"Can you not?" said Rowanna softly into his ear, out of the Hobbits' hearing. As the light of hearth and torch sent shadows flickering around the rafters, she looked across the Hall, and felt Legolas' head turn to follow her gaze to the elaborately carved chair in which Arwen sat; drawn back a little from the company, her head leaning on the chest of the tall Man clad in black and silver who stood just behind her resting his hands lightly upon her shoulders. As they watched, Arwen twisted a little in her seat to look up at Aragorn; at the expression on her face Rowanna felt tears spring out of nowhere to her own eyes. She swallowed the lump in her throat.
"I did not know," Legolas whispered, wondering, so close to her ear that she felt his breath stir her hair; "I did not know!" Then the harpist began the slow rippling of notes which almost all there recognised as the opening of the prologue to the Lay, and no more could be said as utter stillness fell upon the Hall of Fire.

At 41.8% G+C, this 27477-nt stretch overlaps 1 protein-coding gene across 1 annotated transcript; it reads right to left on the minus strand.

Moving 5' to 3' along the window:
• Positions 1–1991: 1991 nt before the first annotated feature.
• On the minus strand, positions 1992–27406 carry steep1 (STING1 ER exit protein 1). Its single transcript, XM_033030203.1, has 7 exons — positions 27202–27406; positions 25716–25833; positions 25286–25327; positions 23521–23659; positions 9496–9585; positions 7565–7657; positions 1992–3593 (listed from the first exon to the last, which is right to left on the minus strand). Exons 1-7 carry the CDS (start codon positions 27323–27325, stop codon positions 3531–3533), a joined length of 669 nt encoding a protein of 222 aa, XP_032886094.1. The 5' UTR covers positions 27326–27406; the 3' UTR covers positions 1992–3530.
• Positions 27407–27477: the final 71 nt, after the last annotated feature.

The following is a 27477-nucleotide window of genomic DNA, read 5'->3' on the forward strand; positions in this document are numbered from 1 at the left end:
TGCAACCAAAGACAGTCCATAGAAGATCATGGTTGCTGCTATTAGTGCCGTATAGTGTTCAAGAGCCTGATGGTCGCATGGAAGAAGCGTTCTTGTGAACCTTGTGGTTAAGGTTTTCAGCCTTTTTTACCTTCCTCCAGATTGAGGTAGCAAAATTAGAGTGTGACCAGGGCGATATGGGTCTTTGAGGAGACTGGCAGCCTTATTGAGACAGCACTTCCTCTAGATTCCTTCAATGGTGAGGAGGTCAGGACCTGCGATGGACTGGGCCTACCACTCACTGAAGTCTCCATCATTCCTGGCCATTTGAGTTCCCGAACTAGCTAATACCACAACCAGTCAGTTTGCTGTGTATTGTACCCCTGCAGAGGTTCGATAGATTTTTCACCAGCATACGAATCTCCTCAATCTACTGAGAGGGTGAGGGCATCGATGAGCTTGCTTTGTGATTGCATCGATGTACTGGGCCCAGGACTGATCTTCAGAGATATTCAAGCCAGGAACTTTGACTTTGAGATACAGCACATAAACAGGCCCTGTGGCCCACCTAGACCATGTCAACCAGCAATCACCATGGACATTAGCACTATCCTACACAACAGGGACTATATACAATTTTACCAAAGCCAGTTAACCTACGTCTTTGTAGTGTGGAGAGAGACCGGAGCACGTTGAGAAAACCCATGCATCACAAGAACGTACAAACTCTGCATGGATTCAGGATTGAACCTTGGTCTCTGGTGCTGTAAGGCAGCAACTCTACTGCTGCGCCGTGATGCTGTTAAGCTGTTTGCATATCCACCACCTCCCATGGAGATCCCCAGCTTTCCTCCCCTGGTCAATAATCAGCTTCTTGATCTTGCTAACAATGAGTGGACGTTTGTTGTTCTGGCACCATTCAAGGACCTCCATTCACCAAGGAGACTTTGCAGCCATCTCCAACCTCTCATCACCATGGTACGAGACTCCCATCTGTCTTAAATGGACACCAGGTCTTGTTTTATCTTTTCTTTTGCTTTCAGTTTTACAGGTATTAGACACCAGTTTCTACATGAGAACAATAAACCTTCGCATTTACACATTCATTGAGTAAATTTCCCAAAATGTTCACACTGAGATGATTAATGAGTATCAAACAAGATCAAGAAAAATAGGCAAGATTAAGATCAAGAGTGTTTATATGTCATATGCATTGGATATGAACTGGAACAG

All the next day ragged clouds blew across the sky, chased by a bitter wind from the East. Everything was ready, the last item squeezed into baggage, pack-straps tightened. Rowanna could not bear to be still, and mucked out till Brethil complained she would use up all the clean straw and sent her gloomily back to the House, where tension hung in the air like the prelude to a storm. As she passed the half-open door of Bilbo's room, forcing herself not to knock and intrude, she heard Samwise muttering: "I wish we could just get going, Mister Frodo, and that's a fact - it's this hanging about I can't stand..." I know just how you feel, Sam, she thought ruefully, and I am not even going!